Nils Muižnieks, the Council of Europe Commissioner for Human Rights has just issued a powerful statement on the rights of intersex people. It acknowledges a history of surgeries without consent, and our rights to self-determination and physical integrity. It acknowledges a need for greater public awareness, and better support for parents, families and intersex children:
“Corrective” operations and treatment are usually traumatising and humiliating. They can take a long time and post-operative complications are common. There are long-term effects on intersex individuals’ mental health and well-being… early “normalising” treatments do not respect intersex persons’ rights to self-determination and physical integrity. Intersex babies and younger children are not in a position to give their consent. The proxy consent given by parents may not be free and fully informed and can hardly take into account the best interests of the child in the long-run.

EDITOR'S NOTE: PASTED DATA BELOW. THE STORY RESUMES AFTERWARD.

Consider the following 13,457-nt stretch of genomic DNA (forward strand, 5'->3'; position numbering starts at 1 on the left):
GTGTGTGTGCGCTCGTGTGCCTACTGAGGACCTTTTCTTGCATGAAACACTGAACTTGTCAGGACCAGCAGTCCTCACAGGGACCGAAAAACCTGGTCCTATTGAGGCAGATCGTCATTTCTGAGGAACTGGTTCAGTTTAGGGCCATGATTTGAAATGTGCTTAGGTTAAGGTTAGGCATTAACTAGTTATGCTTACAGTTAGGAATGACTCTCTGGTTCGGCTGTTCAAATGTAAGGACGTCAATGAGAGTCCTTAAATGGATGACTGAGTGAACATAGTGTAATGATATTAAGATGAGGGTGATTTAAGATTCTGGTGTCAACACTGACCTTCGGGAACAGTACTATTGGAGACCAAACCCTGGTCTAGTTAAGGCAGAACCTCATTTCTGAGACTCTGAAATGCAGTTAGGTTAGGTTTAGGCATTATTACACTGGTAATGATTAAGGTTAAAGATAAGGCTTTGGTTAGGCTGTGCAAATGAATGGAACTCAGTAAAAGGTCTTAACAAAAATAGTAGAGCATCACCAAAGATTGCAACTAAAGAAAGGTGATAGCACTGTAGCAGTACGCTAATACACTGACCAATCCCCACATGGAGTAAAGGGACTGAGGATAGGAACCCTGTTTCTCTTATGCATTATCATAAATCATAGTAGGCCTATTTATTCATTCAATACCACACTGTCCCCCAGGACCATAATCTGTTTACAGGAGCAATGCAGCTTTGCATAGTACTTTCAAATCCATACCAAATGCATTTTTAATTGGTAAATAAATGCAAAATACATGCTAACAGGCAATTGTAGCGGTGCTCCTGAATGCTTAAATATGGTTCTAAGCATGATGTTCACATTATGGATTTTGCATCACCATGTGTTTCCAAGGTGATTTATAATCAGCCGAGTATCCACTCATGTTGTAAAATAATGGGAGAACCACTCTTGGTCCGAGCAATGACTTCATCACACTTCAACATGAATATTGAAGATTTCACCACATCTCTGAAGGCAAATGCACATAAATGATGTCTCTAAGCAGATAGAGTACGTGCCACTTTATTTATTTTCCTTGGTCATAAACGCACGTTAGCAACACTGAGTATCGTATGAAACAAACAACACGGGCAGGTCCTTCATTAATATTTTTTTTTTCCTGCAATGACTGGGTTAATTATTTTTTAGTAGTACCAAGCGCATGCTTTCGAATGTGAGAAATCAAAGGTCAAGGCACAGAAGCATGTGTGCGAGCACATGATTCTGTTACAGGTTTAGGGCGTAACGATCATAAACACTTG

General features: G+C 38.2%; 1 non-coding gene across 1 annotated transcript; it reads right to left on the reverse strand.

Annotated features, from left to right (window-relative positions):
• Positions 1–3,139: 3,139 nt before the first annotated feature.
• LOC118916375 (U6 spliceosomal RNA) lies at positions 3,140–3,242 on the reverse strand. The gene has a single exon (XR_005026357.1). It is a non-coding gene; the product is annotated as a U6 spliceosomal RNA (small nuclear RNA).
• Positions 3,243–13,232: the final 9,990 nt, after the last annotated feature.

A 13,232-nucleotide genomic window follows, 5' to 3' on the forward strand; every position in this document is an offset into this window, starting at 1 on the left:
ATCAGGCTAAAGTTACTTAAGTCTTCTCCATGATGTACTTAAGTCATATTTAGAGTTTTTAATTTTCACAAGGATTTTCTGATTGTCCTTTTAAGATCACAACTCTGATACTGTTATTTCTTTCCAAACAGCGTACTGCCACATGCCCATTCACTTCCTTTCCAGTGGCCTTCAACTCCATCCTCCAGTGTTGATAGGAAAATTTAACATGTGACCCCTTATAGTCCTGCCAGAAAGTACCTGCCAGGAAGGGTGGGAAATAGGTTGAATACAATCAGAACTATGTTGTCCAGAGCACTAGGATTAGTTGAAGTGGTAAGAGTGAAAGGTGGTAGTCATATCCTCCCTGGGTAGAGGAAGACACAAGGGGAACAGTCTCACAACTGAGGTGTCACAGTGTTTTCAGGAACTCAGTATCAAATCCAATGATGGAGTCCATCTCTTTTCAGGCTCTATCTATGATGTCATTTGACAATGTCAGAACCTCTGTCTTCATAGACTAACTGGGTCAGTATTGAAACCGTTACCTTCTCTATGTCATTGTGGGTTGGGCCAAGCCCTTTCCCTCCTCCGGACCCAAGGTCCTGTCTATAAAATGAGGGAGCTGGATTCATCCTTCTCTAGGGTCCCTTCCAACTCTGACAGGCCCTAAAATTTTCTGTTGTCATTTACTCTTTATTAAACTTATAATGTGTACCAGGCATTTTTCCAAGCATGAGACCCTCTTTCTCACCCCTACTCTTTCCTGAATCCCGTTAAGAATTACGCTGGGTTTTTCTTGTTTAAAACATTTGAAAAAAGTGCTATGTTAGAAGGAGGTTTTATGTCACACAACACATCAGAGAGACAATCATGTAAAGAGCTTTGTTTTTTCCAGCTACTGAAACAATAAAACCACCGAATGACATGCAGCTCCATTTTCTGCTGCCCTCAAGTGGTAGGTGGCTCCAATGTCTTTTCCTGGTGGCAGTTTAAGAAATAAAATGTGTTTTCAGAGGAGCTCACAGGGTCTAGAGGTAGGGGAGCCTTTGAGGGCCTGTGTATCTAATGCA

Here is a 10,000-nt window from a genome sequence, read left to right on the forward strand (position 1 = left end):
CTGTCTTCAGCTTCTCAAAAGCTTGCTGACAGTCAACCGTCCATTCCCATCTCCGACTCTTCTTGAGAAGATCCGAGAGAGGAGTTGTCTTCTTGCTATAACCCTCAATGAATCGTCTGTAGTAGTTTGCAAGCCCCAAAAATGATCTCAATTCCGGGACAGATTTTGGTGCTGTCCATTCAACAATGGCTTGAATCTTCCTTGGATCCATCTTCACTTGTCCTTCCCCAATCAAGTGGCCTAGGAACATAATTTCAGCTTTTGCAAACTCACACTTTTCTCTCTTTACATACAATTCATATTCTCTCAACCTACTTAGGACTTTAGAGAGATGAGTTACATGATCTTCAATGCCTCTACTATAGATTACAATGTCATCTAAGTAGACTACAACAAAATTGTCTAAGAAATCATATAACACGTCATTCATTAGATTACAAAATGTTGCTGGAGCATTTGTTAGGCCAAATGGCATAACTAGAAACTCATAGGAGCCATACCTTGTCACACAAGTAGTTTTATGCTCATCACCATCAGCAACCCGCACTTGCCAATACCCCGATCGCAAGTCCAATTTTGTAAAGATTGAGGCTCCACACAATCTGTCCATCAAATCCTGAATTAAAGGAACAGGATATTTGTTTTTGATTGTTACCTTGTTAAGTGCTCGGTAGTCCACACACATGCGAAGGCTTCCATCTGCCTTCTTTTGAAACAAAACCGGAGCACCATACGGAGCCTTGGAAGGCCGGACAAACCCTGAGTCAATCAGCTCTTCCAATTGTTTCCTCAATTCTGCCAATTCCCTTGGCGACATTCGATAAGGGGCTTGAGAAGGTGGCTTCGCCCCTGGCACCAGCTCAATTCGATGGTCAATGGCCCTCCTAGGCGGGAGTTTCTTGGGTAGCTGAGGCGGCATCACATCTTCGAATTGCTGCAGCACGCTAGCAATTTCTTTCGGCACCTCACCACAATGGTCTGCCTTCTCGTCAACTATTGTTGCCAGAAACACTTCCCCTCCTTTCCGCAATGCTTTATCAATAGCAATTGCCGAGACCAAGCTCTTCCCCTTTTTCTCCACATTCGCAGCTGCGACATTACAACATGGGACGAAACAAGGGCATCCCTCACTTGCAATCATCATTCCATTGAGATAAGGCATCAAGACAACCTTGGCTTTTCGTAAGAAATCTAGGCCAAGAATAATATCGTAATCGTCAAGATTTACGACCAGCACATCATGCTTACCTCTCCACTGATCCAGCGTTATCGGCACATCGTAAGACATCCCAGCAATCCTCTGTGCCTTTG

It also acknowledges the need for better legal recognition – and makes reference to Australia’s reform of the Sex Discrimination Act, describing it as “a powerful tool to foster the equality of intersex people”.
I urge governments in Europe to review their current legislation and medical practices to identify gaps in the protection of intersex people and take measures to address the problems. Policy makers should involve civil society advocates of intersex persons such as the OII Europe and ILGA-Europe in these efforts. The enjoyment of human rights is universal and it cannot depend on the sex of the person. Intersex individuals must be granted full legal recognition from birth and amendments to their sex or gender classification should be facilitated to reflect their individual choices.
We warmly welcome this statement.
OII Australia’s Morgan Carpenter was pleased to participate in the Council of Europe’s consultation on intersex human rights issues.
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